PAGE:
If you happen to be in Twinsburg, Ohio, on the weekend of August 1st, don't be surprised if you see double, triple or even quadruple images of every person you meet. That's because you have just arrived at the world's largest Twin Days festival.
The annual festival began in 1976 as a way to celebrate this miracle of nature. Thirty-seven sets of twins showed up for the one-day event. For entertainment, they ran a marathon and watched "Thunder Chicken" perform a skydiving act. The Fireman's Fund served hamburgers, corn on the cob and soda, all for just 76 cents
Things are a little different after thirty-four years. The festival is now three days long and last year attracted over 2,000 sets of twins. As you would expect, the events have also changed accordingly.
While the marathon continues to be a great tradition, other events such as a twins talent show, hot air balloon rides, golf tournaments, field games, magicians and face painting for the kids as well as live entertainment, are some of the things to look forward to.
The Fireman's fund has been replaced by a full-fledged food court, which offers all kinds of food, though very little for 76 cents.
The festival kicks of with a 'Twins Only' Wiener Roast event on Friday night. The highlight of the festival is the 'Double Take' parade, where all the twins (or multiples) walk from the town square to the festival site.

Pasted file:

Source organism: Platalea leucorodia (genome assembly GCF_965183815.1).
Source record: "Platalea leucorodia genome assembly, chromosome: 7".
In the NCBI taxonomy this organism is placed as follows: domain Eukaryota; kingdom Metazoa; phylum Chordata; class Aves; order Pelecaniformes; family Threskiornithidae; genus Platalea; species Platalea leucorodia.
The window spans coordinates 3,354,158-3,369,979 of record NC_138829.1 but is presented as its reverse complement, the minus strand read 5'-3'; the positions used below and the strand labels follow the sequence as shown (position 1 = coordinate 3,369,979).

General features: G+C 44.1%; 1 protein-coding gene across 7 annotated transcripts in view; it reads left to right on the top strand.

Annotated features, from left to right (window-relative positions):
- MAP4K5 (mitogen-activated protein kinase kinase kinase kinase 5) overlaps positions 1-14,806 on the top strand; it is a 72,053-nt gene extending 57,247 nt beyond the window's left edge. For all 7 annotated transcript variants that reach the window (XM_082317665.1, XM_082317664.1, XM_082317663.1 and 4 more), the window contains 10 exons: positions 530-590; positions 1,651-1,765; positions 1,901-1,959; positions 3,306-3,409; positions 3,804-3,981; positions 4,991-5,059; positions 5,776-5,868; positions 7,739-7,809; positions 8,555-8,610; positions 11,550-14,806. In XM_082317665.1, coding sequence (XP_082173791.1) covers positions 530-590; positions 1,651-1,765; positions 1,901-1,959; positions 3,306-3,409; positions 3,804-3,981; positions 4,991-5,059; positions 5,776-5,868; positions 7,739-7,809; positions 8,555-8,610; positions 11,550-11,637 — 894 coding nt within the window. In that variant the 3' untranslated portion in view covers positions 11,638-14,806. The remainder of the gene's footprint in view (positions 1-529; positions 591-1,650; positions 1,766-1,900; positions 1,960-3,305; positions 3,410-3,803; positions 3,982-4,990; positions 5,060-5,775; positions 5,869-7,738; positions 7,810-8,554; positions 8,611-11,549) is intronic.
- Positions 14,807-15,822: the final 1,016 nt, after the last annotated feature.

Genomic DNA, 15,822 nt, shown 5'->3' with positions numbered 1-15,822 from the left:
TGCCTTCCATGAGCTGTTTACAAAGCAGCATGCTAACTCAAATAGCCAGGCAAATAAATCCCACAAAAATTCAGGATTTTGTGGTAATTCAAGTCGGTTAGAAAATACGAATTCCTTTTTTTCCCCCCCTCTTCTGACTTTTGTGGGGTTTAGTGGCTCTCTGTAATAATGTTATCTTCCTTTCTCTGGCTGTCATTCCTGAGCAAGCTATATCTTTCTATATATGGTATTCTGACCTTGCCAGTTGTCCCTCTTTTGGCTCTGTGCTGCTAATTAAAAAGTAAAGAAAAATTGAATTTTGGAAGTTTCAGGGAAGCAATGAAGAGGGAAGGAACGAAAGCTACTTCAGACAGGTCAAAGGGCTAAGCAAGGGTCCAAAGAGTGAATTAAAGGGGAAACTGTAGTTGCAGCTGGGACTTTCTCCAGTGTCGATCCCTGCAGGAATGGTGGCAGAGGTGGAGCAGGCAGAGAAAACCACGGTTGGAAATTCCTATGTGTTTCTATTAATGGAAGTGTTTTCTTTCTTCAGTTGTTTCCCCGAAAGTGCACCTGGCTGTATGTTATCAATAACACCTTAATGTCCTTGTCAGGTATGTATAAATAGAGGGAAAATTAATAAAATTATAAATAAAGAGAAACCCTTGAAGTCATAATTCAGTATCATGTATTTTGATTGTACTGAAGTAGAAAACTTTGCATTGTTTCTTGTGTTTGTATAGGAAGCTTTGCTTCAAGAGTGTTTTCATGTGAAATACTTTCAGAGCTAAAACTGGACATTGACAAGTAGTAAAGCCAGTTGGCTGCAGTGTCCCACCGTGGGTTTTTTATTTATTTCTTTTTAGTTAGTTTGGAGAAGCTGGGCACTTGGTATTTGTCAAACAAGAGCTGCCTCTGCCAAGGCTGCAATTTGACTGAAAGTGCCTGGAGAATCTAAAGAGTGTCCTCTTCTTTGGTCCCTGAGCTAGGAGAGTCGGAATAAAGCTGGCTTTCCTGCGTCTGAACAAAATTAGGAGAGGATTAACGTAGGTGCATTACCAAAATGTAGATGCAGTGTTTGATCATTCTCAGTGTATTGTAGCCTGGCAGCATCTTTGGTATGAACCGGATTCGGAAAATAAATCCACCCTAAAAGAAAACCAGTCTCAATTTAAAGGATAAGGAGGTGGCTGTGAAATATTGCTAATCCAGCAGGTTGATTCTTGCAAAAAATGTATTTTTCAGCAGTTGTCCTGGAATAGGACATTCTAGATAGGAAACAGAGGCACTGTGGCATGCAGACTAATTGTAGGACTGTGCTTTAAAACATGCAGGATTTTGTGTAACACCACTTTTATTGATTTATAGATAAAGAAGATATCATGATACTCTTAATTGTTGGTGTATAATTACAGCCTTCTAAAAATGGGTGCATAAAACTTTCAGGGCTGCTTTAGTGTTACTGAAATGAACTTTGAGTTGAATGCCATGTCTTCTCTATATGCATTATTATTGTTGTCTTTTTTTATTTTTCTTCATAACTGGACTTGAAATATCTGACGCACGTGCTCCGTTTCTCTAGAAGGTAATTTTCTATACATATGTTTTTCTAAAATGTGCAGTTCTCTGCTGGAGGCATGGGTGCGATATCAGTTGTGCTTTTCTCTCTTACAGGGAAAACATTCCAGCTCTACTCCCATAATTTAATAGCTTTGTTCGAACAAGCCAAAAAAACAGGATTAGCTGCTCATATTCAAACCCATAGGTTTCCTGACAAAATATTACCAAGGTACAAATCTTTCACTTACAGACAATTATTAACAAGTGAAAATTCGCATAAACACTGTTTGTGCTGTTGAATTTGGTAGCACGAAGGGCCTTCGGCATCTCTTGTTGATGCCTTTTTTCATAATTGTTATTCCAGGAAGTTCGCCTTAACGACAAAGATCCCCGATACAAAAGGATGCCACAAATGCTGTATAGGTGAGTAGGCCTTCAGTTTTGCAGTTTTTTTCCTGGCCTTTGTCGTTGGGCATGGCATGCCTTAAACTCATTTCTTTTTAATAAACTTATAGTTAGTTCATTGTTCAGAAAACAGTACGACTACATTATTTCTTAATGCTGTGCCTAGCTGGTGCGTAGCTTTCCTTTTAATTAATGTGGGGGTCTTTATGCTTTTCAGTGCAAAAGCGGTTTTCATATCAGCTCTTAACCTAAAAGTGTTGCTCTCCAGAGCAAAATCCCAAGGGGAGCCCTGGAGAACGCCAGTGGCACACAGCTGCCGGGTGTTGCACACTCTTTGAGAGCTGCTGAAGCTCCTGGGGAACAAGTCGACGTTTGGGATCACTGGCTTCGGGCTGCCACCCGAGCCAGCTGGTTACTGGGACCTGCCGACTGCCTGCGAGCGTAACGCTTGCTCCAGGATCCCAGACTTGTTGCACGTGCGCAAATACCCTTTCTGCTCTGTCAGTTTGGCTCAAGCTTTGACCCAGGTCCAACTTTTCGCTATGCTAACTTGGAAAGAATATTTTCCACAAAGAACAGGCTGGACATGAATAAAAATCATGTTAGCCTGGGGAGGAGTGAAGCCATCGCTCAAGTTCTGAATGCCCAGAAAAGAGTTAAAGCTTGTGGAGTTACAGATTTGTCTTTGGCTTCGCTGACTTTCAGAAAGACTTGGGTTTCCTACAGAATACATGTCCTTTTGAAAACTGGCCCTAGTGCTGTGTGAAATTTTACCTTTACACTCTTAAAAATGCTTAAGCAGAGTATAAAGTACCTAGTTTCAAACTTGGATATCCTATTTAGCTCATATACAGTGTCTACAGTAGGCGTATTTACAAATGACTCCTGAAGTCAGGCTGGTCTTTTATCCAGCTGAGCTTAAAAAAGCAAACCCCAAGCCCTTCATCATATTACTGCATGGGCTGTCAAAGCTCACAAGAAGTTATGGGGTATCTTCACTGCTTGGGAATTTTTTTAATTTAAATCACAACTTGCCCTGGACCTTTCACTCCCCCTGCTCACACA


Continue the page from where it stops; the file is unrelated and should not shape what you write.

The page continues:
Among the guests at this year's festival, will be the Sanders family (see pic) from Texas. It comprises of two identical sisters, Diane and Darlene, who married identical brothers Craig and Mark Sanders, a decade ago. As if that wasn't enough, the two families now each have a set of identical twins. The festival is very special to this family, since this is where the two couples first met. Now ten years later, they are celebrating the occassion with their own twins.
Over the years, the festival has made a big impact on some families. Recently, when the second of the identical twins pictured above died he left their entire fortune of $5million USD to the organizers of the twin festival. The two bachelor brothers who had been attending the festival since its inception in 1976, had never missed a single year until they died.
Over the years, the festival has become very popular even among families that don't have twins. To read more about it check out www.twinsdays.org
Sources: Telegraph.co.uk, twinsdays.org, USA today.com
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